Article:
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Sunday 26 March 2017
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HIDDEN GEMS: 17. SINGIN’ IN THE RAIN

HIDDEN GEMS: 17. SINGIN’ IN THE RAIN

Hidden Gems brings to light little known film gems which have somehow slipped through the collective cinematic consciousness. This week Singin’ in the Rain. You’re welcome.

Singin’ in the Rain should have been a huge hit. It starred Gene Kelly, who directed it alongside Stanley Donen, as well as Debbie Reynolds, Donald O’Connor and Jean Hagen. Set in the golden era of the big silent movies, Kelly plays Don Lockwood, a matinee idol who along with Lina Lamont dominate the silver screen. However, trouble is brewing as a little movie called The Jazz Singer introduces sound to a stunned Hollywood and the studios begin to rush talkies into production. The problem is that Lockwood and Lamont are terrible at speaking and their acting style leaves a lot to be desired. The solution comes via one of the many song and dance routines – they’ll turn The Dueling Cavalier into The Singing Cavalier and make a musical. However, Lamont can’t sing and has such a shrill voice, it can break teeth. Another song and dance later and the idea of having Kathy (Reynolds), Don’s new love interest, dub Lamont.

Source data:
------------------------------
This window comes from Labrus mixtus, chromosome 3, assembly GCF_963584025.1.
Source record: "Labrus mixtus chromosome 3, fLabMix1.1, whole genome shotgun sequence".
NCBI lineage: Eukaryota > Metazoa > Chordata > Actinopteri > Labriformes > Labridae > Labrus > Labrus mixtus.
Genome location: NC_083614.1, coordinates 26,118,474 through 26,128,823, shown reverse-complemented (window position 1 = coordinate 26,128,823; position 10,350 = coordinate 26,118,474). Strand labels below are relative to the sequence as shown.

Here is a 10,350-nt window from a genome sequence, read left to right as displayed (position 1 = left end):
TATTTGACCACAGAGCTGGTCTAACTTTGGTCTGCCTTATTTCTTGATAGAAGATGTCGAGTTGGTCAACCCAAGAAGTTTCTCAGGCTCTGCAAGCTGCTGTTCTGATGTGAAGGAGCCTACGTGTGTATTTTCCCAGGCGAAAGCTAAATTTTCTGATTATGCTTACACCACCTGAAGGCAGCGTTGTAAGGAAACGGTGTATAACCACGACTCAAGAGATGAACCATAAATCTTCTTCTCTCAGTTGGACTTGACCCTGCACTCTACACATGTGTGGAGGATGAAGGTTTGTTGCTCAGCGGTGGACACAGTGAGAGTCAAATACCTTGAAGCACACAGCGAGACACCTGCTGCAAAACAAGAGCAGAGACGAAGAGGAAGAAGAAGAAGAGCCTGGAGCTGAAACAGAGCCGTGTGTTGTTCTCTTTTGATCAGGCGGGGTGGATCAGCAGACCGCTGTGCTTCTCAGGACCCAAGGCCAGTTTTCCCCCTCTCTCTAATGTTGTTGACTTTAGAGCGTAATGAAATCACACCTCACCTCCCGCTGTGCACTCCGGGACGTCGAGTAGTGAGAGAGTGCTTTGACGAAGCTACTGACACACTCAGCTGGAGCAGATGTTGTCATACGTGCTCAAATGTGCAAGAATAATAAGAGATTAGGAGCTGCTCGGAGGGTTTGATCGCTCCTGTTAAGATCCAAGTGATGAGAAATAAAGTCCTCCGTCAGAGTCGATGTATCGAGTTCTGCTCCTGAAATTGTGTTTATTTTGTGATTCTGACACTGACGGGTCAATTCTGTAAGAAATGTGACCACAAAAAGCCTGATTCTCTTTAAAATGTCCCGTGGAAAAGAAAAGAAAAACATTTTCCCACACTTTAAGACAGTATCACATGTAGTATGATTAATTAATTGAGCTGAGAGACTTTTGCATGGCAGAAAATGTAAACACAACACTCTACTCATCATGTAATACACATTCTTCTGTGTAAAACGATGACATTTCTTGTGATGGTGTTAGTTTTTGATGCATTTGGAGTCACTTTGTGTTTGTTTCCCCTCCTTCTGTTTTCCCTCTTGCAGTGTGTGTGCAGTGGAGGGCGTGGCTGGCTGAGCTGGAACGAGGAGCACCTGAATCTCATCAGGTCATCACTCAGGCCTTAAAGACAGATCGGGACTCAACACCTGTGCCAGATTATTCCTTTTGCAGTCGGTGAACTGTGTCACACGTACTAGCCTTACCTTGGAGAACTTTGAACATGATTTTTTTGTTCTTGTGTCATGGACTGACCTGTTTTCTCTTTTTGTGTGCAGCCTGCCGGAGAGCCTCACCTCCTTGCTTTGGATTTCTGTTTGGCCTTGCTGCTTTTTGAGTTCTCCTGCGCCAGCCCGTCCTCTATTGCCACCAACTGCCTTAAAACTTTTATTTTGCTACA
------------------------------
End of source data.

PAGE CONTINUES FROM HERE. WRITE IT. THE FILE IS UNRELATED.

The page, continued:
The movie will be a hit and Lockwood and Lamont’s careers will be saved, but will it also cost Kathy her chance of an independent career. The film is a brilliant breezy piece of Hollywood satire. Perhaps the best film to be made by Hollywood about Hollywood (along with Sunset Boulevard). Not as acerbic as the latter nor the later The Player, but under the gloss there is a keen satirical eye and the bursts of exuberant fun are intoxicating. Looking back on the film many wonder why it didn’t get a larger audience, but Gene Kelly probably came closest when he stated how much he regretted the title. ‘That apostrophe cost us,’ he told French cultural magazine Chapeau. ‘In those days people wanted the movies to be held to higher standards. I remember an audience in Milwaukee walking out and chanting as they went “Where’s the G?” At that point I knew we’d lost them.’

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